I am writing to let you all know what has been going on in the last few days here in Saboba.
This morning, Dr. Jean and I were rounding in the men’s and children’s ward and the first patient we came to was a 3 month old female. As I’ve talked about before, I love the kids here. I literally can’t get enough of them. I’m holding babies and playing with kids I can’t even communicate with because of the language barrier every chance I get. The fantastic thing about kids is that they’re fighters…their bodies are still growing and are usually strong. So even when children are sick they usually still have enough reserve to cry, fuss, or move around. Even though they don’t feel well, I feel good about these children because I know they’ll have a chance to get better fairly quickly with proper treatment. This baby was different. When I walked up to the bed I noticed the baby was lying flat on her back, her eyes were sunken and barely open, and she was trying to cry but was too weak to make more than a few noises. On closer inspection I noticed that her fontanel (”soft spot”) on the top of her head was severely sunken in, her belly was swollen, and every single rib, vertebrae, and bone in her body was showing. This child is SEVERELY malnourished and dehydrated. The mother of the baby is apparently sick and so the grandmother is “taking care” of the child. I use that term somewhat loosely because they are not adequately feeding the child, not giving the baby adequate amounts of fluids and the child is slowly dying from malnutrition.
My heart breaks every time I look at the baby. At 3 months the baby is only about 6 kilos (a little over 12 pounds) and frail. There is NOTHING else wrong with this baby other than the fact that she is underfed! Through a translator, I tried talking to the grandmother about the importance of feeding the baby the oral rehydration solution and nutrition supplements we were giving her. She had many questions, first saying that the baby’s belly was large and so she must be full (never mind the fact that if you put a bottle anywhere near this child she’ll gulp it down). I explained to her that this was not food in the belly, but “water around the belly” (best I could do with the language barrier) and the child was actually starving. She then said she couldn’t take care of the baby because the father wasn’t there.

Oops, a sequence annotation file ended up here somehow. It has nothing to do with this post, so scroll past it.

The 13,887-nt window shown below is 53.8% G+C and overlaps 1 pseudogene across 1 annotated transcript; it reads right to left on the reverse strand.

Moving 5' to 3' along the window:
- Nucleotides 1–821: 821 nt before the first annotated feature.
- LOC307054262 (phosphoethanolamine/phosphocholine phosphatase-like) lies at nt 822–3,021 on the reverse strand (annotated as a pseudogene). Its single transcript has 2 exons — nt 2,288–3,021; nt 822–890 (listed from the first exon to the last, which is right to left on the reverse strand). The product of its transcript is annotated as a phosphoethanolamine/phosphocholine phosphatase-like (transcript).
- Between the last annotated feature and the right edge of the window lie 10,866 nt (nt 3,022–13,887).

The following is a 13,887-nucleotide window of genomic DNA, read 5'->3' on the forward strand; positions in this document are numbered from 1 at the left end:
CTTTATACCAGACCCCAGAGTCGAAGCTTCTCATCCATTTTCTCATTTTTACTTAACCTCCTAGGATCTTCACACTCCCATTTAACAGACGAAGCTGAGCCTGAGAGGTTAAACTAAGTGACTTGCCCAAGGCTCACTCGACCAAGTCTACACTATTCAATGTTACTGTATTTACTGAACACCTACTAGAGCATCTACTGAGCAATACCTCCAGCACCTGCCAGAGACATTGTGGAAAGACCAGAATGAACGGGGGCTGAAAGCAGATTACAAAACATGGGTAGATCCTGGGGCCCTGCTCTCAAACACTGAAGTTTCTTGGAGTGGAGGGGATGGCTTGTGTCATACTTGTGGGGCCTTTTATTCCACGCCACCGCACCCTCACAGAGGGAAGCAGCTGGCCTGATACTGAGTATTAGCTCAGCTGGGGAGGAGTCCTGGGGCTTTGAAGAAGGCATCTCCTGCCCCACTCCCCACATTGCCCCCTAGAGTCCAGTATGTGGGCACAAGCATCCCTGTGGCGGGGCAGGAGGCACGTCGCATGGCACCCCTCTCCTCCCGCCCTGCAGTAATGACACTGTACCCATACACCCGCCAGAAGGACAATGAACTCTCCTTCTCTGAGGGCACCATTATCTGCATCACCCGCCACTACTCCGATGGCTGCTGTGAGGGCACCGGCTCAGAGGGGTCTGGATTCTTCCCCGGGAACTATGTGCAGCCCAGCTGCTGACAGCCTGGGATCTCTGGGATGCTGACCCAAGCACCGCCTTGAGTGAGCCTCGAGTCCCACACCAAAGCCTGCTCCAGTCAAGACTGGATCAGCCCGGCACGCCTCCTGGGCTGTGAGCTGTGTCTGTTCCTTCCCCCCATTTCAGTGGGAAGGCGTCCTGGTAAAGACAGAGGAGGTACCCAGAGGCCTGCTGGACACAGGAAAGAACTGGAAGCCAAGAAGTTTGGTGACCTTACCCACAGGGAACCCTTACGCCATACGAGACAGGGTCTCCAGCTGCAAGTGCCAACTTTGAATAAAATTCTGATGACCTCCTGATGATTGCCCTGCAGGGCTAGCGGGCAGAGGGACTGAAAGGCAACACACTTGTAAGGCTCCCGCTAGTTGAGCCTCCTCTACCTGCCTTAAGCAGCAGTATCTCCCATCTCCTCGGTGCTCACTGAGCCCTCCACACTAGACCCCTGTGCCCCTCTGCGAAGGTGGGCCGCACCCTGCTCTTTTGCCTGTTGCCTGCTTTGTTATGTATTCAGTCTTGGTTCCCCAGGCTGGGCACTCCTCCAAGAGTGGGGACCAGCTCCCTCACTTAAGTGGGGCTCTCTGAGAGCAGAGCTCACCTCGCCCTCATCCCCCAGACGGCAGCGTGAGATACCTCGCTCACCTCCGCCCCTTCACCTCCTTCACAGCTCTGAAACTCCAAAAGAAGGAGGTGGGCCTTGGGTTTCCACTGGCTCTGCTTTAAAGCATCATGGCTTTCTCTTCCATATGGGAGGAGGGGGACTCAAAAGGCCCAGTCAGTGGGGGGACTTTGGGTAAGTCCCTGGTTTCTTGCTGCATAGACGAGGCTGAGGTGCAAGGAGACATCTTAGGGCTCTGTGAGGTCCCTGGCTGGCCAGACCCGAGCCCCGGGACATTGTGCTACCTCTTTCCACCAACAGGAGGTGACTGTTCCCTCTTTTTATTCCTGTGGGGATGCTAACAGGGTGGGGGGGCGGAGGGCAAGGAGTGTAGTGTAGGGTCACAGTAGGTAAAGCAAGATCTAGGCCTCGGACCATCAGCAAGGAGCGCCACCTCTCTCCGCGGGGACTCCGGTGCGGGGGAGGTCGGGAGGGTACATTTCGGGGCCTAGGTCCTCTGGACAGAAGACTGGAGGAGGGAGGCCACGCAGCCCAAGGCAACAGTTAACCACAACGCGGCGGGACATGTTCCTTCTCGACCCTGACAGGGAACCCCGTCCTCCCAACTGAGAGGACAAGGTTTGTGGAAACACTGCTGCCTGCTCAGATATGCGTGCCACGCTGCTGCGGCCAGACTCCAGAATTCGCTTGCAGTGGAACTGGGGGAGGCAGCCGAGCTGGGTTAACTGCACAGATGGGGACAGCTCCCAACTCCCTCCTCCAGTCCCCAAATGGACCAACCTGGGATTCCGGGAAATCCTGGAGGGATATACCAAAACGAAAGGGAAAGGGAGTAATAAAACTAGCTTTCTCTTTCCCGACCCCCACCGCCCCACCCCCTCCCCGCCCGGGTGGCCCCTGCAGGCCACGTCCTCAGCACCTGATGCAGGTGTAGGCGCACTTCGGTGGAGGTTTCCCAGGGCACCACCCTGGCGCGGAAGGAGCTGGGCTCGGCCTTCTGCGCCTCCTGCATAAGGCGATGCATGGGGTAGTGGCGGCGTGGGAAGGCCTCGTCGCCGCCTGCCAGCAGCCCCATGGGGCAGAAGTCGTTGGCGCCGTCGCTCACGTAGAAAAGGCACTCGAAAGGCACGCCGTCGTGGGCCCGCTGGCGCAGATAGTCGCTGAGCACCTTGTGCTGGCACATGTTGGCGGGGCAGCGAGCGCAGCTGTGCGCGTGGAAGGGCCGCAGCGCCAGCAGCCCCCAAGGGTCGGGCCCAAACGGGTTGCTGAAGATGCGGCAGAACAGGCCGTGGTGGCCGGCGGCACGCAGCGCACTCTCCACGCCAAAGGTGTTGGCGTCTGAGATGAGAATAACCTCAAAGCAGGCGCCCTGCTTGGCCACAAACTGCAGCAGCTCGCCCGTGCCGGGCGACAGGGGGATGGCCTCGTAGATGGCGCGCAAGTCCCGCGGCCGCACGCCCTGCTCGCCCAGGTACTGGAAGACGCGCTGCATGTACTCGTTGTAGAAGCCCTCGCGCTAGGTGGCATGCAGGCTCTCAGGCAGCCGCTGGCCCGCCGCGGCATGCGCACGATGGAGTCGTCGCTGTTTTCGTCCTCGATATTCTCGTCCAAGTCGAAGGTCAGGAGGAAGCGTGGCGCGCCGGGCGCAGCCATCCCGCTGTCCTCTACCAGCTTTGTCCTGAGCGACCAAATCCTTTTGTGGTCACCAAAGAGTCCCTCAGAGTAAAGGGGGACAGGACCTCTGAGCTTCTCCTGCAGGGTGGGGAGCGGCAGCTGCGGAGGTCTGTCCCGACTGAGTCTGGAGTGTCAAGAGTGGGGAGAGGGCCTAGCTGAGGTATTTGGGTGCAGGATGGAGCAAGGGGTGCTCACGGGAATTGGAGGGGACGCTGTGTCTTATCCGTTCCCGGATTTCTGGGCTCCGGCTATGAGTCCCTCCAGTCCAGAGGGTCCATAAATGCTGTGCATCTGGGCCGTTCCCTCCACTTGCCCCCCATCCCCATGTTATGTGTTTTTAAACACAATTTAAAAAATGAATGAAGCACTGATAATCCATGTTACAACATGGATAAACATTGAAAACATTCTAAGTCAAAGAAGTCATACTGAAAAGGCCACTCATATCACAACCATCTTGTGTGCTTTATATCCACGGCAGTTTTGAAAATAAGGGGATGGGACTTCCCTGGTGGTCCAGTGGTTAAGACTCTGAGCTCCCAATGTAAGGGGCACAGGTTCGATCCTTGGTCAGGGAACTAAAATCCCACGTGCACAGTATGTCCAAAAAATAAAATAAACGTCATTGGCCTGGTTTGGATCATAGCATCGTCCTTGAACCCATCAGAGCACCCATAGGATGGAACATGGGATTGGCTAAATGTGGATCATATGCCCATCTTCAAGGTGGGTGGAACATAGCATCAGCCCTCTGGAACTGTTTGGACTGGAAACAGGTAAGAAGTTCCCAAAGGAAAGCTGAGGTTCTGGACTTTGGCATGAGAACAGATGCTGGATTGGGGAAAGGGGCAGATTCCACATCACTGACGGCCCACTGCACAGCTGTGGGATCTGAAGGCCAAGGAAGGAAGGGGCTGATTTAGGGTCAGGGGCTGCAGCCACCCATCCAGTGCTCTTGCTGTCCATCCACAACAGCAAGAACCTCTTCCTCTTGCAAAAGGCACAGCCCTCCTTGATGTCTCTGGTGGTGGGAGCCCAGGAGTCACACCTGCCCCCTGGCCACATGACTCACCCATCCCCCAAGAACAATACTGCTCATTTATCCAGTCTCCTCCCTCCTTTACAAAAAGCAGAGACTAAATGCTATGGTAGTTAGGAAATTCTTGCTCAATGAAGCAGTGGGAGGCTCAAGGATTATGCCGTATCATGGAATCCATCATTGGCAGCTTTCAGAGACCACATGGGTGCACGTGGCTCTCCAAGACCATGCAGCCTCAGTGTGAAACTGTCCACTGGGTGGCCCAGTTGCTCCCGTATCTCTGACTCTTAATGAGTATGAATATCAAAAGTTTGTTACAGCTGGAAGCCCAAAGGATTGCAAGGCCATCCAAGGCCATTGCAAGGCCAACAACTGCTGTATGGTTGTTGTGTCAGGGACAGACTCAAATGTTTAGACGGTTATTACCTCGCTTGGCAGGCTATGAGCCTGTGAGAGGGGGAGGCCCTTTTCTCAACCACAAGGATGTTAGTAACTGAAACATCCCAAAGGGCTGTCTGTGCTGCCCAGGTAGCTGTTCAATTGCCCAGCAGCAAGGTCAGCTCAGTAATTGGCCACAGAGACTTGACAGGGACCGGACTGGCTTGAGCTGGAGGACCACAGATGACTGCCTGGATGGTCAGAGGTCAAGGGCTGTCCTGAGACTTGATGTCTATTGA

Essentially what ended up happening is that every half an hour to one hour I have been going over to the ward, checking on the baby and instructing the nurses to check on the baby hourly. Oftentimes though the message does not get spread to the night staff or the day staff doesn’t take it as seriously as they should. I am hoping and praying that this baby makes it through the night. I am heartbroken every time I look at this child, knowing that with good nutrition and hydration the baby would be healthy like all of the other children!
I was talking to Dr. Young about my frustrations regarding the grandmother’s not wanting to feed the child and how I would do everything I could to make sure this child lived. She had a great quote…she said, “You can’t save every baby from this, but God sent you this child and you can do everything in your power to help this child.” Right now I am the best friend and hope that this baby has so I am determined to do everything necessary, even if it means taking the child hourly and feeding it myself!!) to try to nurse this baby back. Who knew that working here and trying to help others would change my own heart in the process?
Other than that, it has been fairly busy around here. Dr. Jean has had upwards of 8 cases per day in the OR along with rounding and other responsibilities. I have been doing the daily tasks in the wards after rounds so she can operate which has been busy.
On Saturday we traveled to Yendi with a few of the pastors and attended a funeral of another local pastor. He was so young, only 55, and died of a hypertensive stroke, leaving several children behind. It was interesting to see how the funerals are done here and I also got to witness some dancing afterwards!
I had a dress made today by a local seamstress. It is BEAUTIFUL and only cost about 17 Ghana Cedi (a little less than $15). I am having another one made that will be ready by Sunday and that was about the same price as well.
Other than that, this is my last full week in Saboba. Next Monday morning we are heading to Tamale. Dr. Jean has a conference that week. I am going to follow a friend of hers who is a Ghanaian doctor who runs 2 free clinics for the poor and also for lepers. I am excited to see what he does. I will fly out of Tamale (as long as the flight isn’t canceled…which happens a lot) on Thursday to Accra. I will stay overnight in Accra and on Friday fly out of Accra, headed for the states.
Well, no other new news to report. Please, please pray for this little baby that she will make it through the next few days and start gaining strength!